The post-strike dust settles in the dispute between the government and junior doctors
Edmund Stubbs, 28 April 2016
Two days of all-out strikes by junior doctors have come to an end, and not a lot seems to have been resolved. The full walk out seems to have restored the strike in terms of public attention to that following their first strike, whereas further partial strikes had gradually dwindled in impact.
The total walk-out generated a great deal of discussion leading up to, and during its two days. Both sides in the dispute made every effort possible to promote their positions. Social media added greatly to the discussion with many thousands thereby joining the debate. Piquant video clips were posted and amusingly (and sometimes angrily) captioned photos appeared in abundance.
The health secretary had a tough time of it, himself admitting that this ministry was likely to be his last big job in politics. One junior doctor stated a sizeable problem he now faces: that the health secretary will not be able to set foot in most hospitals without being heckled and pursued by a large proportion of its workforce, making it almost impossible for him to do so. Whether such hostility is deserved or not, this will certainly prove to be a permanent issue for him from now on, and could generate much negative publicity for him and for the government.
It is hard to predict what will happen next if the dispute continues. As BBC Health Correspondent Nick Triggle writes the junior doctors ‘don’t have a nuclear option’, concerning what to do next, which is something Triggle believes that the government knows. The disputed contract will therefore almost certainly be presented to the junior doctors in May.
Nevertheless, there do seem to be some options left to the junior doctors that do sound fairly atomic in scale. The most menacing and serious of these would be a campaign of mass resignation which the BMA has it seems, added to its list of active options. If instigated, this truly would represent a disaster for patients and possibly an end to the NHS as we know it.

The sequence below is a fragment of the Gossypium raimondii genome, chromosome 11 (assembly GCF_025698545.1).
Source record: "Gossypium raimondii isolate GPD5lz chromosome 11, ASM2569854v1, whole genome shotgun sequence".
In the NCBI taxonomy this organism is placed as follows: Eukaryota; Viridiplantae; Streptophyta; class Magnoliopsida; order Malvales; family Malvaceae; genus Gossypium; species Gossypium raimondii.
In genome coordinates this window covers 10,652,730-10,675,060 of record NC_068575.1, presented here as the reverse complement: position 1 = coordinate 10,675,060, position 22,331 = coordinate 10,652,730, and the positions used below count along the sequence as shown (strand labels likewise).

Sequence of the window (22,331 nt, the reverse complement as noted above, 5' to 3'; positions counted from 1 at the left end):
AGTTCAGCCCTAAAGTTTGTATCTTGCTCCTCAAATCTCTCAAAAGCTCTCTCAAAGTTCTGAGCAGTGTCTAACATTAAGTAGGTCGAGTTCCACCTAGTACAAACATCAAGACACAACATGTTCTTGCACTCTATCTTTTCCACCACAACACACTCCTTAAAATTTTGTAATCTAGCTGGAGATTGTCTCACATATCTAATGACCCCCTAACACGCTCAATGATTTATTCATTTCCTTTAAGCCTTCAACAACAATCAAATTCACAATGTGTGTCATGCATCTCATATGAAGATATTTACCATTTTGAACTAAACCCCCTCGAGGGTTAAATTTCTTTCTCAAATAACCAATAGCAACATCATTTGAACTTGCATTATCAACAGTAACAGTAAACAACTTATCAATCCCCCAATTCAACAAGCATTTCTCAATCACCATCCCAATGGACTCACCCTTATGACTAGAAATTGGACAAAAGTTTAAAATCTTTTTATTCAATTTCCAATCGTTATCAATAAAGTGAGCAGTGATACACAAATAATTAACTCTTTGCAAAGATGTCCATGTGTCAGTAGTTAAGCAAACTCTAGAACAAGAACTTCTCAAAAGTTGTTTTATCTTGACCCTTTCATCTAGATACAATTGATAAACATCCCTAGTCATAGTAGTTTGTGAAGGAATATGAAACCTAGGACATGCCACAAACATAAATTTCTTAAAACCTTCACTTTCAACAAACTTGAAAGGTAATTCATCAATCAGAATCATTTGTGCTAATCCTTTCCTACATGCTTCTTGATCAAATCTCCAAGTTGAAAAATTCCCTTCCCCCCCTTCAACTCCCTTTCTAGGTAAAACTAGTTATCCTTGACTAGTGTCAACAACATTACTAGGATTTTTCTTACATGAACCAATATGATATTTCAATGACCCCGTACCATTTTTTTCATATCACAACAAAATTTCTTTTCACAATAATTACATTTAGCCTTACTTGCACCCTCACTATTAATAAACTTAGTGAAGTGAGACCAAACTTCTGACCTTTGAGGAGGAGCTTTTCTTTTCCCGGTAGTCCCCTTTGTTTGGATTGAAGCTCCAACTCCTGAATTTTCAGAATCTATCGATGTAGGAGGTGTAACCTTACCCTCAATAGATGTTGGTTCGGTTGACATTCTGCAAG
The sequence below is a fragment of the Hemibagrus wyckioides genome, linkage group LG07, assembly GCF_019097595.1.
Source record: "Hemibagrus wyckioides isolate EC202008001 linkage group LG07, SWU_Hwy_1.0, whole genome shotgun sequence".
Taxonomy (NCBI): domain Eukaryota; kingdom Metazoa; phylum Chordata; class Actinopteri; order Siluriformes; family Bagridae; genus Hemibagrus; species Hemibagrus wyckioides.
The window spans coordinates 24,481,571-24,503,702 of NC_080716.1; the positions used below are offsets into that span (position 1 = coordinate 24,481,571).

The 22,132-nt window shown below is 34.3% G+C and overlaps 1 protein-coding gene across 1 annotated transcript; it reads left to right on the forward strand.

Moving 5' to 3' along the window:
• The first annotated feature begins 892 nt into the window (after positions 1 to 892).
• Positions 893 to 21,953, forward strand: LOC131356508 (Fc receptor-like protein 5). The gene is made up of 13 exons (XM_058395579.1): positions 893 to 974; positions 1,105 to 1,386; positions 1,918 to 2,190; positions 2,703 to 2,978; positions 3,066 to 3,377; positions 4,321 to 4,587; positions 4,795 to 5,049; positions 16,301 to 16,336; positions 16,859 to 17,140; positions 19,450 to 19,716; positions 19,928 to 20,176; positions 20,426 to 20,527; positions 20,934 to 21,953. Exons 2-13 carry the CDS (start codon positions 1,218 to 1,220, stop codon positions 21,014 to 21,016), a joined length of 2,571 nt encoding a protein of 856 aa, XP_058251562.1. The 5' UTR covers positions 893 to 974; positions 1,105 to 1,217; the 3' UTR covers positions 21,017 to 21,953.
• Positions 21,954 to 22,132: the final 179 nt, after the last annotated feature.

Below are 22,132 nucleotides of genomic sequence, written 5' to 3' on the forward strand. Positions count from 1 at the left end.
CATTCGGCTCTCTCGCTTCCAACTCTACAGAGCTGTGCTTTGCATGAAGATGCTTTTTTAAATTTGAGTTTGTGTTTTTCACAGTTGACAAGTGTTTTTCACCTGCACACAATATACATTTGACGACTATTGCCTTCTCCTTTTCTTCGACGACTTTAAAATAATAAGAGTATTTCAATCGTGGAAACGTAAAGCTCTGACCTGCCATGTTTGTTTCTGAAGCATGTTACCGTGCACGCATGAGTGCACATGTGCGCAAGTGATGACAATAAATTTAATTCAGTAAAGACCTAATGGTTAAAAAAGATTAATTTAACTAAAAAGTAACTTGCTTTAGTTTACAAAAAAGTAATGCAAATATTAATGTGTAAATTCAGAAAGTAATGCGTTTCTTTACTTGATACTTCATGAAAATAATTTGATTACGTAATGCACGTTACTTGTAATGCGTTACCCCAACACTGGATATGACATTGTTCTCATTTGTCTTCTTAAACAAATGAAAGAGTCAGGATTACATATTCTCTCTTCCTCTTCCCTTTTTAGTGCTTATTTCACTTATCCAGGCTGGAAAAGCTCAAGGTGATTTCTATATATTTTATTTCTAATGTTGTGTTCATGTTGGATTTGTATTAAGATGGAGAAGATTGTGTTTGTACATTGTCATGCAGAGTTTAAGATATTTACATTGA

Other possible options, such as refusal to do some types of administration could also cause major problems, although this is likely to be restricted to the type of paperwork which is not clinically essential, and could even, on a positive note, highlight areas where inefficient administrative procedures have hindered the effectiveness of and de-professionalised, competent, highly trained, doctors.
The Conservative government made a manifesto commitment to provide a ‘seven day NHS’. This manifesto was voted for by the British public, as Jeremy Hunt often likes to remind us. This is one reason why the government is unlikely to back down in the dispute. Hunt represents the junior doctors as having a vested interest in opposing the contract’s imposition and reminds us, in an uneasy parallel, of how unpopular Nye Bevan was amongst doctors when he strove to establish the NHS.
Both the government and junior doctors claim to have only the interest of patients at heart but, if the dispute continues, the NHS’s patients will suffer all the more as time goes on.
On a practical note, if the Health Secretary is truly serious about establishing a genuinely seven day NHS, he must now demonstrate how he will bring all the other needed staff groups (including lab technicians, administrative staff and operators of diagnostic equipment) into hospitals over the weekend, and the Treasury needs to support him by explaining how these enhanced weekend services will be funded.
Tensions between the two sides might be alleviated if the government could be clear as to why they wish to enhance weekend services, as opposed to other areas of the NHS’s operation. Specifically, they need to justify the reasoning behind beginning their reforms with revising junior doctors’ contracts before improving the general weekend infrastructure in hospitals.
If the government can produce convincing reasons, then they might stand a good chance of winning over more of the British public to their cause and even some of the junior doctors. If they cannot do so they need to re-assess their current position before it is too late.
Edmund Stubbs is Healthcare Researcher at Civitas